Friday, August 19, 2022

Former pilot recounts life-altering accident

Jay Straub of Robson Ranch has personally witnessed God’s provision, love, and healing hand. (Photo by Helen’s Photography)

On Nov. 22, 1999, American Airlines Captain Jay Straub landed his Boeing 727, taxied it to Terminal C, Gate 22 and prepared to ride in a crew van over to Terminal A for a quick departure to Nashville.

He never caught that ride.

In his memoir, “They Call Me Miracle Man,” Straub recounts his career–and nearly life-ending accident- as well as a life-long dysfunctional history with relationships. It also speaks to his faith in God to support his journey through life.

Straub’s first flying lesson was at age 12 in 1970 and earned his pilot’s license in 1975 as a 17-year-old.

On that November day in 1999, Straub had taken his flight bag down the crew staircase– a metal staircase with open-holed stairs– when he saw one of the flight attendants had put her bags at the top of the stairs while she delivered paperwork inside. Knowing how high-heels can get stuck in the step-holes, he climbed up to get her bag. The staircase snapped off from the jet bridge and Straub dropped straight down 12-feet headfirst into the concrete.

The first person to reach him was his flight engineer, Ans Wishing.

He heard the sound of the metal breaking,” writes Straub. “He ran over to me and I had blood pouring from my nose, mouth and ears. I went into convulsions and he got down and held me up to prevent me from drowning on my own blood.”

Wishing jumped in the ambulance as it sped to Parkland Hospital for what would be years of medical healing.

What followed was a transfer to Baylor Rehab Hospital, a short stay at the Centre for Neuro Skills (CNS), a transfer to Zale Lipshy Hospital until Aug. 18, 2000, then back to CNS.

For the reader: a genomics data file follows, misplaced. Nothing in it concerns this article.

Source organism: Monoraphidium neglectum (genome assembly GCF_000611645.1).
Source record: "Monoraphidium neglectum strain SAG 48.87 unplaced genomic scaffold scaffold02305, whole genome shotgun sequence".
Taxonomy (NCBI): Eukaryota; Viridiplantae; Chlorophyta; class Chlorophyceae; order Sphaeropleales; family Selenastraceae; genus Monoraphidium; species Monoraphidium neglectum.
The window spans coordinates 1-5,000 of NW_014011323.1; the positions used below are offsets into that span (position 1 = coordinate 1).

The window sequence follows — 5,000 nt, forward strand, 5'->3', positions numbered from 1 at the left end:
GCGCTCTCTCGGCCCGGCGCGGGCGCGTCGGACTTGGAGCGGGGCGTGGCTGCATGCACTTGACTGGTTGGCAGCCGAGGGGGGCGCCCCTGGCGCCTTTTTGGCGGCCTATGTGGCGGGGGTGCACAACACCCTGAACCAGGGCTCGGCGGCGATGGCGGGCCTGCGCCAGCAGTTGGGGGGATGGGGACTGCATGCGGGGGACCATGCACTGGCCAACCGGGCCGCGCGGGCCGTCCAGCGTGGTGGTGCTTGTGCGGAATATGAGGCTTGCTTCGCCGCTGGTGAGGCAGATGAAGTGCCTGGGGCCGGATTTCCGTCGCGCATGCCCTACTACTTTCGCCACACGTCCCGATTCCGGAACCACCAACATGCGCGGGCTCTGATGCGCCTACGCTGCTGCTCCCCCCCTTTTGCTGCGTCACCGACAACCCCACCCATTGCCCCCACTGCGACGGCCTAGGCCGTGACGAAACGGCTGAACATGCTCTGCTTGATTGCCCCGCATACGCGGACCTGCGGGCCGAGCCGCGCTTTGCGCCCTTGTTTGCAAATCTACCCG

On May 24, 2001, the Allied Pilots Association held a luncheon in honor of Straub and more than 100 people attended– including his medical team plus the ambulance crew.

Throughout his struggles, Straub had been involved in bible study groups and relied on his faith in God’s support and the sacrifice Jesus had made for humanity.

Later in 2001, Straub’s cousin, Curtis Hail– a founder of Global Mission Fellowship, a church-planting mission group working in Russia, Eastern Europe, South America and other places– came to visit. Hail had separated from his former organization and started a new ministry based on a visual tool, the Evangecube. Joining Hail was a pastor who was switching to international church-planting, Tom Doyle.

Hail and Doyle felt that Straub should go on the first trip for the new ministry to share his story of the previous two years and his faith in God as an uplifting story of faith. The first trip would be to Gaza City in Israel, then Amman, Jordan, then on to the United Arab Emirates.

Since that first trip in August 2002, Straub has gone on approximately 14 different trips.

Since 2009, he has also been involved with his church group delivering fresh produce to people.

There’s always joy and hope and forgiveness,” said Straub. “I lost something I loved doing [flying], but I take joy and have hope for what our Lord did for us on the cross.”

You can find Straub’s memoir at

CTG Staff
The Cross Timbers Gazette News Department

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